While it is still too early to accurately measure the longer term impacts of the so-called ‘Brexit’ result of the UK’s referendum on EU membership, the housing market in Scotland has remained strong, say local solicitor estate agents.
The Scottish property market is experiencing a 6 year high in the level of property sales, according to the latest data from Registers of Scotland. This is at odd with recent reports from the Royal Institution of Chartered Surveyors (RICS) which say that the market in Scotland has suffered two consecutive months of falling sales whilst predicting that this trend is likely to continue during the quarter.
Accountancy firm Pricewaterhousecoopers (PwC) has also downgraded its growth forecasts for the Scottish economy, revising it down from 1.8% in March to 1.3%. PwC has also predicted that house prices in Scotland will fall before rising sharply after two years and has stated its belief that the Scottish property market will avoid recession, faring better than the property market in the South of England which will be most negatively affected.
Despite this, latest figures show a relatively healthy market with the ESPC having reported a 6.3% annual increase, between April and June 2016, in the average selling price across East Central Scotland. Solicitor estate agent firm, MOV8 Real Estate, has confirmed this trend, reporting that, in 2016, 89% of properties sold achieved their asking price, with 77% exceeding the asking price. They also reported an average selling time of 25 days.
MOV8 further reported an annual increase of 8.2% in the number of properties sold so far in 2016 versus the same period in 2015. While the ESPC reported a 5.6% annual decrease in the number of properties sold across East Central Scotland between April and June 2016, this is seemingly in line with a significant drop in the number of people deciding to put their properties on the market since the so-called Brexit vote compared with the same period last year.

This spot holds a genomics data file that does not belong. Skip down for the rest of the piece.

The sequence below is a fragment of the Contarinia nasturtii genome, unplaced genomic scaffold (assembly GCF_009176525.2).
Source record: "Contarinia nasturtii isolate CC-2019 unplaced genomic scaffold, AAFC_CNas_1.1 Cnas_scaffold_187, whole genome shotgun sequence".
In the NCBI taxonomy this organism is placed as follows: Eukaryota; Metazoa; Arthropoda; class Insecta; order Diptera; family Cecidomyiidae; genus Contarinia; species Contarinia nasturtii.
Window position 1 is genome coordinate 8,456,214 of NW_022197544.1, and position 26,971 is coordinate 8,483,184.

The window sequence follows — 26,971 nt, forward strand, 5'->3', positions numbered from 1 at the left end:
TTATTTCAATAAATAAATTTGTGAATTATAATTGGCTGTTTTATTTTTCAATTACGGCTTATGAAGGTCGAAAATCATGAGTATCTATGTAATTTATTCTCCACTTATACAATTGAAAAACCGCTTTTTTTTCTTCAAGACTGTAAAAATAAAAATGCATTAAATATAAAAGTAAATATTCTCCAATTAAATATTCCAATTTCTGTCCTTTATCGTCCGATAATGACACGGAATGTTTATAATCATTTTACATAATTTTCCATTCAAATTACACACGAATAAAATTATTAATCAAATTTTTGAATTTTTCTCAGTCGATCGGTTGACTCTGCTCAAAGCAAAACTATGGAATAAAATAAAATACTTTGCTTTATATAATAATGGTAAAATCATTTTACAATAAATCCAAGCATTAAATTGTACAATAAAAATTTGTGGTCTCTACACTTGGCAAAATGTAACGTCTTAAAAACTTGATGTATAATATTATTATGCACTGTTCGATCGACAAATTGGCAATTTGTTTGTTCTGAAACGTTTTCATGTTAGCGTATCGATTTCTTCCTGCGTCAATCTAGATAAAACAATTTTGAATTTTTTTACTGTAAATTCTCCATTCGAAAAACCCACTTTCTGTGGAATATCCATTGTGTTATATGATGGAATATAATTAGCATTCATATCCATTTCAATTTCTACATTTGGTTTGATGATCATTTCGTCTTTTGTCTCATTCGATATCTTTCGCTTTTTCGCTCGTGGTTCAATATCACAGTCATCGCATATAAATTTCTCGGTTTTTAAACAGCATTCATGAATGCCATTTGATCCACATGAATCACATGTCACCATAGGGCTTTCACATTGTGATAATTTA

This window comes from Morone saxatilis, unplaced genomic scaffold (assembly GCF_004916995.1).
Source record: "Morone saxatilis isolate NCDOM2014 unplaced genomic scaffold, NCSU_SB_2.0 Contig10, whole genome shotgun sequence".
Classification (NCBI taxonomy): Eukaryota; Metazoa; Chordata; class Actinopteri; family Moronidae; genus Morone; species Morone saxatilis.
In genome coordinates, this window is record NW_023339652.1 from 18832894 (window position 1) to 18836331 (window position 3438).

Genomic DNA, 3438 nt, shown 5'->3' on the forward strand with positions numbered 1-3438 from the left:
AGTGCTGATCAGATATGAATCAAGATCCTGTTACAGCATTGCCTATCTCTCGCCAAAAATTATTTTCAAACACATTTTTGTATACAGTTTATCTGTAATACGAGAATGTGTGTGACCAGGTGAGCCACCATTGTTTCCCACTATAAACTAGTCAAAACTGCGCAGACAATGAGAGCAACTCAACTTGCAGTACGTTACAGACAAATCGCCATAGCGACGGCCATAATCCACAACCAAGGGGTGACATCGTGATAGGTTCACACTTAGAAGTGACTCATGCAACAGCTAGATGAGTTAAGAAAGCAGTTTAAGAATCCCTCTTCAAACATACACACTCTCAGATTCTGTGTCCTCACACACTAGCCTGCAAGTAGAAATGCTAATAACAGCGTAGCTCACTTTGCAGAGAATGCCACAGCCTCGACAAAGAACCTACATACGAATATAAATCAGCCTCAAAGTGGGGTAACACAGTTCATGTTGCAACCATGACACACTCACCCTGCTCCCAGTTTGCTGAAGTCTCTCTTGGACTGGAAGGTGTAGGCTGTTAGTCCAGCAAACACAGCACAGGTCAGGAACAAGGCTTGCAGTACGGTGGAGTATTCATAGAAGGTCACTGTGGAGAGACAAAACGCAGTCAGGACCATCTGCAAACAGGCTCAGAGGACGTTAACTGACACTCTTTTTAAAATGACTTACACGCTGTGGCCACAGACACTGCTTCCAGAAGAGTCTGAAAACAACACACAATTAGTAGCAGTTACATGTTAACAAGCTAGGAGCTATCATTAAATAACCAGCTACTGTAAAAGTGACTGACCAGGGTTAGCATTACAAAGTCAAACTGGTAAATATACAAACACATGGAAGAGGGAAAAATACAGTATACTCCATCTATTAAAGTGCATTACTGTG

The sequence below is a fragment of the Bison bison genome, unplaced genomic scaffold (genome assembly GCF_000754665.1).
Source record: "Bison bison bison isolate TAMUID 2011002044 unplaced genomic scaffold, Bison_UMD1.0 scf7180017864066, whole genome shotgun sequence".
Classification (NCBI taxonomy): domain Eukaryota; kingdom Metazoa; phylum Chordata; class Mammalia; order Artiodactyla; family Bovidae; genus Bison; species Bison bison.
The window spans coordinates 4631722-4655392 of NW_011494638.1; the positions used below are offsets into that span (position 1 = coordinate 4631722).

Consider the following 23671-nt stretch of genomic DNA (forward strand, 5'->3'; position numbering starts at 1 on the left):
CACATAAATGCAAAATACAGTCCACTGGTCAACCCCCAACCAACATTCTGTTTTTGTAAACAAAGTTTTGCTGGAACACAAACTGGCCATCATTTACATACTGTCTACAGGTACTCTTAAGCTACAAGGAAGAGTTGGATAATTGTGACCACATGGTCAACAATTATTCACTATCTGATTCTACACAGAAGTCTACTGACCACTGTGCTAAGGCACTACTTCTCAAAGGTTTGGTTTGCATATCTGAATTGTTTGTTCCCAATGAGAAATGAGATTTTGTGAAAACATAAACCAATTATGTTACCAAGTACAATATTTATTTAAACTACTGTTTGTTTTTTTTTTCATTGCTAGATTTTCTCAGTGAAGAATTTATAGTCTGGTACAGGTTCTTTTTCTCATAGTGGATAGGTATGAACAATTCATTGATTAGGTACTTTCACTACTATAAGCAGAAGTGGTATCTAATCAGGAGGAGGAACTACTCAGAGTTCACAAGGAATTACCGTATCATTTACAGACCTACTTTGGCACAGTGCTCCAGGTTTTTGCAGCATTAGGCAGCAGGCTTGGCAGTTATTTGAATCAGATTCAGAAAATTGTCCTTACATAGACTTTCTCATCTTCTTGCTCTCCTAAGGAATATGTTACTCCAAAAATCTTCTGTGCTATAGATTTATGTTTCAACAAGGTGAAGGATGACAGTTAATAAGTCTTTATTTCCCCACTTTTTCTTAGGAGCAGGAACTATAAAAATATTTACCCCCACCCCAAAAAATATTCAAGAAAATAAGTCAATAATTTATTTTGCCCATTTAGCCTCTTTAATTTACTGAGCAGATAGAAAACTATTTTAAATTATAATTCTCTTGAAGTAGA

Robert Carroll, Managing Director of MOV8 Real Estate, Estate Agents and Solicitors, believes that now that the initial uncertainty and shock, post-Brexit vote, has waned that the Scottish property market is in a healthy position.
“It is business as usual in Edinburgh and the surrounding areas, with the latest figures from the ESPC showing an increase in selling prices across East Central Scotland. While there have been reports of an annual decrease in the total number of sales across East Central Scotland, we are in fact seeing more sellers achieving exceptional results for their property sales, in exceptionally quick timeframes, than we have seen in the past few years.
“Following the referendum result, we have seen market fluctuations and uncertainty and, as we predicted before the referendum, the effects are likely being felt, and will continue to be felt, in the property market in the city of London and South of England.
“However, as we have been saying since before the referendum, the market in East Central Scotland, and indeed Scotland as a whole, finds itself fairly well insulated from these fluctuations, being less reliant on the wealth generated in the city of London. Most property buyers in Scotland are from Scotland and are moving relatively short distances from their previous home, leading to quite an ‘insular’ market.
“It is only a month or so since the so-called ‘Brexit’ referendum result, but what we are seeing right now is a market that is delivering excellent results for sellers, with great mortgage product availability, low interest rates and a level of property sales in Scotland at a six year high.”
With the property market in East Central Scotland continuing to perform well post-referendum, Carroll believes that some may be seeing property in Scotland as a ‘safe haven’ for investment, stating, “In times when markets are volatile, notably in response to unexpected socio-political factors which we have seen first hand in the past month, property is generally viewed as a ‘safe’ investment, and Scotland’s relative insulation from volatility in the City of London makes the property market here attractive for buyers from south of the border. This should ensure that Scotland continues to remain an attractive option for homebuyers and investors both at home and from the rest of the UK.”